Comedian files lawsuit over Atlanta airport drug investigation program


ATLANTA (AP) — Comedians Eric Andre and Clayton English are challenging the Atlanta airport police program. They allege that they violate the constitutional rights of air passengers, especially black passengers, through racial profiling and forced searches while they are trying to board an airplane.

Lawyers for the two men filed a lawsuit in federal court in Atlanta on Tuesday, claiming they were racially profiled and illegally stopped by Clayton County police at Hartsfield-Jackson Atlanta International Airport.

When the two famous comedians and actors stopped at different stops about six months apart, the police picked them out because they were black and accused them of drugs while other passengers watched. He said he was severely criticized.

In an interview, Andre said, “People were staring at me and looking suspicious even though I hadn’t done anything wrong” and made the experience “dehumanizing and demoralizing”. said.

The purpose of the program is to combat drug trafficking, but in lawsuits, drugs are rarely found, criminal charges are rarely filed, and the cash seized provides windfall financial gains for police departments. said.

Related Video: Comedian Eric Andre Says He Was Racist Profiling At Atlanta Airport

According to the lawsuit, Clayton County police officers and county district attorney’s office investigators selectively stopped passengers on the narrow jet bridge used to access the plane. They receive letters, interrogate them before boarding flights, and sometimes search their bags, lawyers said in the lawsuit.

The police department called Stop a “consensual encounter” and said it was “coincidental,” but in reality Stop “relied on coercion, with targets being disproportionately chosen based on race.” There are,” argued the lawyer.

Clayton County Police spokesperson Julia Isaac said she would not comment on the pending lawsuit.

According to police records, there were 402 jet bridge stops from August 30, 2020 to April 30, 2021, and passenger races were listed at 378 of those stops. Of his 378 passengers, he had 211, or 56 percent, black, and had a total of 258 stops, or 68 percent, made by people of color, the lawsuit says.

Three drug seizures were reported from these 402 stops. About 10 grams of drugs from one passenger, 26 grams of “suspected THC gummies” from another passenger, and six prescription drugs from a third passenger without a prescription, the lawsuit says. said. Only the 1st and 3rd person were charged.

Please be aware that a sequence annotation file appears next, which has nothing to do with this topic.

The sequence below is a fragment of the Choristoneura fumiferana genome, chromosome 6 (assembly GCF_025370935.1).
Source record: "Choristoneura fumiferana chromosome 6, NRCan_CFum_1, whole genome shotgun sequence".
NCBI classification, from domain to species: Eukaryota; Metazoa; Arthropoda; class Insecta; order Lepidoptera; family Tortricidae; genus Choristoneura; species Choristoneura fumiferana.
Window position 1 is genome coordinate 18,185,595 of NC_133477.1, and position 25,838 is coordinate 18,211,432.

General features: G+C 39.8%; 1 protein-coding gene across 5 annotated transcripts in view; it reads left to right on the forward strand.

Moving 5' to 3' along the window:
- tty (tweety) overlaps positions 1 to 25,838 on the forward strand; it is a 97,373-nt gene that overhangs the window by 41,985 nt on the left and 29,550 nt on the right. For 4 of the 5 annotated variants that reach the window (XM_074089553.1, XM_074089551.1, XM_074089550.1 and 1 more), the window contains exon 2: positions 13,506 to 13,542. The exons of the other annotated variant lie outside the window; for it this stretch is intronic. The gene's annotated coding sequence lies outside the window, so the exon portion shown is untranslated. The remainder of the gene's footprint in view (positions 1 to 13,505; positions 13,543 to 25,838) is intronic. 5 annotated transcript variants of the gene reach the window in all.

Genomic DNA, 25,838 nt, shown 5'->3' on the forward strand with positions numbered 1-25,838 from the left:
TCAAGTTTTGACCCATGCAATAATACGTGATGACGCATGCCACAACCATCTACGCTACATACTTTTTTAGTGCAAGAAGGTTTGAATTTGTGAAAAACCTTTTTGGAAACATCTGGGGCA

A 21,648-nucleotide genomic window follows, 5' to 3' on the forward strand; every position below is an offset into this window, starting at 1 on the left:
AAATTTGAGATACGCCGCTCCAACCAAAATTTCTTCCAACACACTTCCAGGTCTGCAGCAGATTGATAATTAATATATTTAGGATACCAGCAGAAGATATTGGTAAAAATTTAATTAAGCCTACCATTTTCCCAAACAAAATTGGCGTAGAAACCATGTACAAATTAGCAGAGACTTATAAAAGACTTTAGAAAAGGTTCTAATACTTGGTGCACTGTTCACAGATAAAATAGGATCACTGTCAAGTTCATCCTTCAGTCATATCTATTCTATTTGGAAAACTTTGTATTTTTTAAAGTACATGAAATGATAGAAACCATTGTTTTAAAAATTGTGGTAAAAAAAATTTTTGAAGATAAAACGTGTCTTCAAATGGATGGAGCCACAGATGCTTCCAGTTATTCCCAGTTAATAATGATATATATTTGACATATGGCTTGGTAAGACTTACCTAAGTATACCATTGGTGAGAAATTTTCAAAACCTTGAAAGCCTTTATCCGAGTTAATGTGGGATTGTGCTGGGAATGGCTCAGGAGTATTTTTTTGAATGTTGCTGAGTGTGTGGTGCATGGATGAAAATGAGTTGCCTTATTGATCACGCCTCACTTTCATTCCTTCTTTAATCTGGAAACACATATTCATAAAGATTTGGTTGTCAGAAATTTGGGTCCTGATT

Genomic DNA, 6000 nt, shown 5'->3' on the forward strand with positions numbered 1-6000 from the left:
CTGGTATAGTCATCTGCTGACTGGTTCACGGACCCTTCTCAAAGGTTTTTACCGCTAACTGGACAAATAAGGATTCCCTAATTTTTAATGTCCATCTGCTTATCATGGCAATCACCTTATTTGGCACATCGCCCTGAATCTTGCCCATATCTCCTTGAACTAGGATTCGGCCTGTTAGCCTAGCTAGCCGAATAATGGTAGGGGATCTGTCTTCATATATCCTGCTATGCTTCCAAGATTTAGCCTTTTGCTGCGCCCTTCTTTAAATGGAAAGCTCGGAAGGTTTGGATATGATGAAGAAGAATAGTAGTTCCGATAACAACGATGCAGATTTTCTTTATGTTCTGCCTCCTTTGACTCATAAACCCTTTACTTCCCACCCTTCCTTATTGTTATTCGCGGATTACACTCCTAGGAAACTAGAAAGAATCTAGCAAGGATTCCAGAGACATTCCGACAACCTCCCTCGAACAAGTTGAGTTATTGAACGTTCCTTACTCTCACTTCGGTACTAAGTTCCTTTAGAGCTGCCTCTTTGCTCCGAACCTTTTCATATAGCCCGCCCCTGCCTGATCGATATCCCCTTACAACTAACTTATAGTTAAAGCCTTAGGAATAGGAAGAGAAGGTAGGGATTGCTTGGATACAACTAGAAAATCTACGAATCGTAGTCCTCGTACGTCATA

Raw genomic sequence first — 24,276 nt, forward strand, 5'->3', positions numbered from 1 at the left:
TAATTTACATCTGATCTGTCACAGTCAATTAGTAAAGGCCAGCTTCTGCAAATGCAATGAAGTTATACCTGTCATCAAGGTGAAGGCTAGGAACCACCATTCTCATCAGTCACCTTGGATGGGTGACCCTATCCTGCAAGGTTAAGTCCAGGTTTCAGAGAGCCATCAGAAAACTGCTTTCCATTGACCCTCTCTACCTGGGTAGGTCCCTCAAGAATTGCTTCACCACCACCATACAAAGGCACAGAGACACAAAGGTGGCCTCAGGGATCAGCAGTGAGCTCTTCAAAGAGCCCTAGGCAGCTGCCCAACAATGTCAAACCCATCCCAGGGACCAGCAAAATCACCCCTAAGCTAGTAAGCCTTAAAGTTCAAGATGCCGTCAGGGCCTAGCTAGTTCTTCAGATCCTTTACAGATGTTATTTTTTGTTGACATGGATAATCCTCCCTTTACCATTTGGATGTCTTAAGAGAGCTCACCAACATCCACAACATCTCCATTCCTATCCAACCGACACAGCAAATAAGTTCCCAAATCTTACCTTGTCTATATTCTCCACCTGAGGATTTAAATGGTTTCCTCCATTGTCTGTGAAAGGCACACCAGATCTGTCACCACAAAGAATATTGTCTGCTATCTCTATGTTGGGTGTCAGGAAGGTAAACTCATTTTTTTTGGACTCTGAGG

These 402 stops also earned more than $1 million in cash and money orders from a total of 25 passengers. All but one were allowed to continue traveling and only two were charged – one with drugs – the lawsuit said. , Clayton County Police have settled their respective cases and returned much of the seized money, the lawsuit says.

People of color are less likely to have bank accounts and more likely to carry large amounts of cash when traveling, lawyers argue in the lawsuit.

According to the lawsuit, on October 30, 2020, English was stopped while en route from Atlanta, where he lives, to Los Angeles for work. Andre finished filming for his HBO’s “The Righteous Gemstones” and was en route from Charleston, South Carolina to his home in Los Angeles on April 21, 2020, stopping after a layover in Atlanta.

Officials stopped them from entering the jet bridge and asked if they were carrying illegal drugs, the lawsuit states. Both were asked to hand over boarding passes and identification. The officer said he wanted to search English’s bag, but English agreed, not believing he had a choice.

“I felt completely helpless. I felt violated. I felt cornered,” English said at a press conference outside federal court in Atlanta. I felt obliged to obey.

Andre complained about his suspension Right after it happened. Clayton County Police said at the time it was “consensual.”

“Mr. Andre chose to speak to investigators on their first encounter,” the agency said. Statement posted on Facebook“During the encounter, Mr. Andre voluntarily provided investigators with information regarding his travel plans. Mr. Andre also voluntarily agreed to search the luggage, but investigators chose not to do so. .”

André said he felt a “moral imperative” to file the lawsuit.

“I have the resources to bring this case to national and international attention. It is not an isolated case,” he said.

One of the lawyers who filed the lawsuit, Barry Friedman, co-founder of the NYU School of Law Policing Project, recommended contacting anyone who has had a similar experience.

The lawsuit includes Clayton County and the Chief of Police, four police officers and an investigator from the District Attorney’s Office. It alleges violations of constitutional rights to protect against unlawful search and seizure and racial discrimination.

The comedian calls for a jury trial and for the Clayton County Police Department’s jet bridge ban program to be declared unconstitutional. They are also seeking compensatory and punitive damages, as well as legal costs.